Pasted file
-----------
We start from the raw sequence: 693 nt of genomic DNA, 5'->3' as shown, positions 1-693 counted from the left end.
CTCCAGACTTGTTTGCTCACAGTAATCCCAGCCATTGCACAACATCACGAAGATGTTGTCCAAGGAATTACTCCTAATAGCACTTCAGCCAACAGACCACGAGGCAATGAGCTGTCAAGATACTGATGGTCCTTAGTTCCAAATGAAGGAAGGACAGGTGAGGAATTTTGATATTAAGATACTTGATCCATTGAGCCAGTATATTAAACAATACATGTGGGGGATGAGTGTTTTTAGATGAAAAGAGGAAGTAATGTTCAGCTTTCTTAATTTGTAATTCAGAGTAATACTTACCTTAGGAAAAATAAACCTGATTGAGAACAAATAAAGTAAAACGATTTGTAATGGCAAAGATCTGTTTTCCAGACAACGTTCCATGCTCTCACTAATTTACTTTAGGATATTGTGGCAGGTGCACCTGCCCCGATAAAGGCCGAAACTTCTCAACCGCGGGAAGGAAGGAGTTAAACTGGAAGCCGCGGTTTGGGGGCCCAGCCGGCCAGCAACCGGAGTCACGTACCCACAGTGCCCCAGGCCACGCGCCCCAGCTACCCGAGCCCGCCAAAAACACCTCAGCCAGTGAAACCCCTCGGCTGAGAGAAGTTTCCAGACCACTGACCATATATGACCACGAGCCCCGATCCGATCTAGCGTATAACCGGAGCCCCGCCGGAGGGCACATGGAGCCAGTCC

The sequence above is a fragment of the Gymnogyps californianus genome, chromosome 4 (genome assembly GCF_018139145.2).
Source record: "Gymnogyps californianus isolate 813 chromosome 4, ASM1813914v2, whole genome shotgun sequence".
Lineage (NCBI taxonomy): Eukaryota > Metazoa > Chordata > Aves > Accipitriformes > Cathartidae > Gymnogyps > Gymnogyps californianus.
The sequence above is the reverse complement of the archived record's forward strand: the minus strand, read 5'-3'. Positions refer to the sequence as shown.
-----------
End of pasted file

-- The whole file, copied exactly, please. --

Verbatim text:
We start from the raw sequence: 693 nt of genomic DNA, 5'->3' as shown, positions 1-693 counted from the left end.
CTCCAGACTTGTTTGCTCACAGTAATCCCAGCCATTGCACAACATCACGAAGATGTTGTCCAAGGAATTACTCCTAATAGCACTTCAGCCAACAGACCACGAGGCAATGAGCTGTCAAGATACTGATGGTCCTTAGTTCCAAATGAAGGAAGGACAGGTGAGGAATTTTGATATTAAGATACTTGATCCATTGAGCCAGTATATTAAACAATACATGTGGGGGATGAGTGTTTTTAGATGAAAAGAGGAAGTAATGTTCAGCTTTCTTAATTTGTAATTCAGAGTAATACTTACCTTAGGAAAAATAAACCTGATTGAGAACAAATAAAGTAAAACGATTTGTAATGGCAAAGATCTGTTTTCCAGACAACGTTCCATGCTCTCACTAATTTACTTTAGGATATTGTGGCAGGTGCACCTGCCCCGATAAAGGCCGAAACTTCTCAACCGCGGGAAGGAAGGAGTTAAACTGGAAGCCGCGGTTTGGGGGCCCAGCCGGCCAGCAACCGGAGTCACGTACCCACAGTGCCCCAGGCCACGCGCCCCAGCTACCCGAGCCCGCCAAAAACACCTCAGCCAGTGAAACCCCTCGGCTGAGAGAAGTTTCCAGACCACTGACCATATATGACCACGAGCCCCGATCCGATCTAGCGTATAACCGGAGCCCCGCCGGAGGGCACATGGAGCCAGTCC

The sequence above is a fragment of the Gymnogyps californianus genome, chromosome 4 (genome assembly GCF_018139145.2).
Source record: "Gymnogyps californianus isolate 813 chromosome 4, ASM1813914v2, whole genome shotgun sequence".
Lineage (NCBI taxonomy): Eukaryota > Metazoa > Chordata > Aves > Accipitriformes > Cathartidae > Gymnogyps > Gymnogyps californianus.
The sequence above is the reverse complement of the archived record's forward strand: the minus strand, read 5'-3'. Positions refer to the sequence as shown.